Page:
States can offer incentives for employers to keep injured and ill workers in the workforce or return them to work promptly. These incentives often come in the form of a discount or subsidy on an employer’s workers’ compensation insurance premium. In Ohio, where the state is the sole workers’ compensation insurer, qualifying employers can apply for a discounted premium on their workers’ compensation insurance coverage when they implement an approved transitional work plan for an employee receiving treatment under a workers’ compensation claim.

Sometimes returning an injured or ill worker to his or her previous position or employer is not viable. States can offer incentives for other employers to hire these workers. Under North Dakota’s Preferred Worker Program, qualifying employers can be exempt from paying premiums on salaries for preferred workers—employees certified as having permanent medical restrictions—for up to three years. The program offers other incentives including wage replacement and reimbursement for necessary workplace modifications to accommodate the worker. North Dakota is also the state’s sole workers’ compensation insurer.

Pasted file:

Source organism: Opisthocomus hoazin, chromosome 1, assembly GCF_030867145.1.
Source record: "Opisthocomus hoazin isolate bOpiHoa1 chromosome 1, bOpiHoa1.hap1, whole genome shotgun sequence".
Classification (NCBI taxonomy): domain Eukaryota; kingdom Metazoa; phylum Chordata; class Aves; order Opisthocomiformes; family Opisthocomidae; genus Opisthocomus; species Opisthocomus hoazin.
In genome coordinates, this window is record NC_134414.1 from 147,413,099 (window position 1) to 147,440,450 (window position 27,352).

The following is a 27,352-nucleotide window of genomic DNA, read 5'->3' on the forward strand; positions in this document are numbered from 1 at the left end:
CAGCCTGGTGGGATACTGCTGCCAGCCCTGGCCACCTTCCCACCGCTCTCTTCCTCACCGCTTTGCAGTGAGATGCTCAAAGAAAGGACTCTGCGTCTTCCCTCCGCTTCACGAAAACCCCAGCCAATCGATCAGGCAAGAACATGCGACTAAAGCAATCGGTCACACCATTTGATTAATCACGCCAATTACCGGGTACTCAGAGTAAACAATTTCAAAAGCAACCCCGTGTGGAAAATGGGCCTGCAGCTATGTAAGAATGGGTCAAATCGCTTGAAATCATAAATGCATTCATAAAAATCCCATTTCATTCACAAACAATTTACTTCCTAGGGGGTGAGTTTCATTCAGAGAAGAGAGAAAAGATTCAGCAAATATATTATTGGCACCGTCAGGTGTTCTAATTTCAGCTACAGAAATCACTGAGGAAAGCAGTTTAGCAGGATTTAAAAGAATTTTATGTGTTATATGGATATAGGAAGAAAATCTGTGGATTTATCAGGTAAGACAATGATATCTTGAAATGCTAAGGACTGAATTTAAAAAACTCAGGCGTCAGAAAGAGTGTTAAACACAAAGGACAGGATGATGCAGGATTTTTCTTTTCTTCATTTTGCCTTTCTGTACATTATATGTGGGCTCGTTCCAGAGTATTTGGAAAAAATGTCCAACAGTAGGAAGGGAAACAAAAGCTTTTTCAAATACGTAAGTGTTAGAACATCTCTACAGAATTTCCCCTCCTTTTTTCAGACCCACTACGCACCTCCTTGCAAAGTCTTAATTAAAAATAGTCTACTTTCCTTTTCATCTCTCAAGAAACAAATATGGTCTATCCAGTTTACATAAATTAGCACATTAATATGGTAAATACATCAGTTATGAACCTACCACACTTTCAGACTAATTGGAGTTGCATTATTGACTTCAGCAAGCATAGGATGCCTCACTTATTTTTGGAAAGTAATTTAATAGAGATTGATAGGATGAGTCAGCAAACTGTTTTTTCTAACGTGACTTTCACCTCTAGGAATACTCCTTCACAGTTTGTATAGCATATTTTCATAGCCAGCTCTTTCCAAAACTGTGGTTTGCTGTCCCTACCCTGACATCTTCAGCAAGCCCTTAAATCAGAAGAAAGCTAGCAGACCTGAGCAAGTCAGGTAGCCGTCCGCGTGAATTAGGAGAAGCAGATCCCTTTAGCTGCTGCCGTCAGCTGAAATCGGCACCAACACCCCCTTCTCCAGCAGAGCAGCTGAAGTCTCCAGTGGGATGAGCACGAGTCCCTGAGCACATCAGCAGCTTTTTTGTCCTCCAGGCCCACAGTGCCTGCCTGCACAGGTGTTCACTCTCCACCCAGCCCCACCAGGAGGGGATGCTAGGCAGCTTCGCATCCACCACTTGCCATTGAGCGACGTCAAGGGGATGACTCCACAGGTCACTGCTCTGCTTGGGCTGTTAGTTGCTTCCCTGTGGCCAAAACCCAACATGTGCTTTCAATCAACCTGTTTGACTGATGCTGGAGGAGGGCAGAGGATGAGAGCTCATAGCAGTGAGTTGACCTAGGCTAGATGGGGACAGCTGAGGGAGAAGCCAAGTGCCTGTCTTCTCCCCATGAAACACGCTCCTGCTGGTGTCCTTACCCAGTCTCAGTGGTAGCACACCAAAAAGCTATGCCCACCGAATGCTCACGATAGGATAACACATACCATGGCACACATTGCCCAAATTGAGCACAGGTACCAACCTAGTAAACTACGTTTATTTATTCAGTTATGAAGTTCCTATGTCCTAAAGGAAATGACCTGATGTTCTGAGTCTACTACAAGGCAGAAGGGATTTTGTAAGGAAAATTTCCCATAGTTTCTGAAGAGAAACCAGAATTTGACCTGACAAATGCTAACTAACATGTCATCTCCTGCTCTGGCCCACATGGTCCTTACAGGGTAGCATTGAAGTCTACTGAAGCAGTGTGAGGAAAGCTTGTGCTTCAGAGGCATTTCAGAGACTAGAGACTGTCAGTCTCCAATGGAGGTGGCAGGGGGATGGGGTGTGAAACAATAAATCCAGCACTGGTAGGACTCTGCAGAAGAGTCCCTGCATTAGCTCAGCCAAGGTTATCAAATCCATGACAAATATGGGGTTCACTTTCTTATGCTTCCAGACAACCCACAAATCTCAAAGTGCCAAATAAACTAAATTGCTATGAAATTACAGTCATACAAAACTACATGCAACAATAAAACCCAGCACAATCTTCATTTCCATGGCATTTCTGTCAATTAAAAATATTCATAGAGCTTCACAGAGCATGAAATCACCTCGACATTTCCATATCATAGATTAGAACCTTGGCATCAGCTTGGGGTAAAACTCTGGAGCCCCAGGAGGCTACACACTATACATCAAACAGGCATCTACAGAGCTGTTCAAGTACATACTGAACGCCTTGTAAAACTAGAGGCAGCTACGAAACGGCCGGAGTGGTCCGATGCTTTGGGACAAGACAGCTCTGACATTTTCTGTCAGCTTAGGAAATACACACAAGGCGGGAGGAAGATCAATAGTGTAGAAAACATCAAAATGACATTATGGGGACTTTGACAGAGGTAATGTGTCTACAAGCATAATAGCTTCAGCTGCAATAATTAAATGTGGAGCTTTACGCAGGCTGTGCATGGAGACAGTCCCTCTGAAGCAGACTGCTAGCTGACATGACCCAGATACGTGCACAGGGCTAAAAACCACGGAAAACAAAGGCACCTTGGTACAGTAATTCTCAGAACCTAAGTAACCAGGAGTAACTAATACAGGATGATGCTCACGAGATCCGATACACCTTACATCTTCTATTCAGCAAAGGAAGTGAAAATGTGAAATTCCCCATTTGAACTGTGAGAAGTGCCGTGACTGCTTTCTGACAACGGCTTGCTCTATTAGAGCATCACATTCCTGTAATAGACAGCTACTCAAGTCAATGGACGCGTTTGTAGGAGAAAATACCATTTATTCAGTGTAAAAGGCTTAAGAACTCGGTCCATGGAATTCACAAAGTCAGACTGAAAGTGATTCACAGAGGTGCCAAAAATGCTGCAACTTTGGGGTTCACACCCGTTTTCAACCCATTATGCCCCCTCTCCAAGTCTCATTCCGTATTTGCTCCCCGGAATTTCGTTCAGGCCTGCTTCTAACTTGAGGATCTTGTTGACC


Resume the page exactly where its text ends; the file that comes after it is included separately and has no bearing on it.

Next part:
Mental Health Coverage

Mental health conditions remain one of the biggest health care challenges in the country. Often invisible, a mental health condition can significantly affect one’s ability to work a his or her full potential. 

Most state workers’ compensation laws allow coverage for some mental health conditions under a workers’ compensation claim. A worker must be able to prove the condition is directly work-related. The burden of proof varies from state to state. In practice, this is very difficult to demonstrate. Psychological conditions, such as work-induced stress, are rarely covered. In fact, some states specifically prohibit mental health claims in workers’ compensation statutes unless it can be directly tied to a physical workplace injury that caused the mental injury.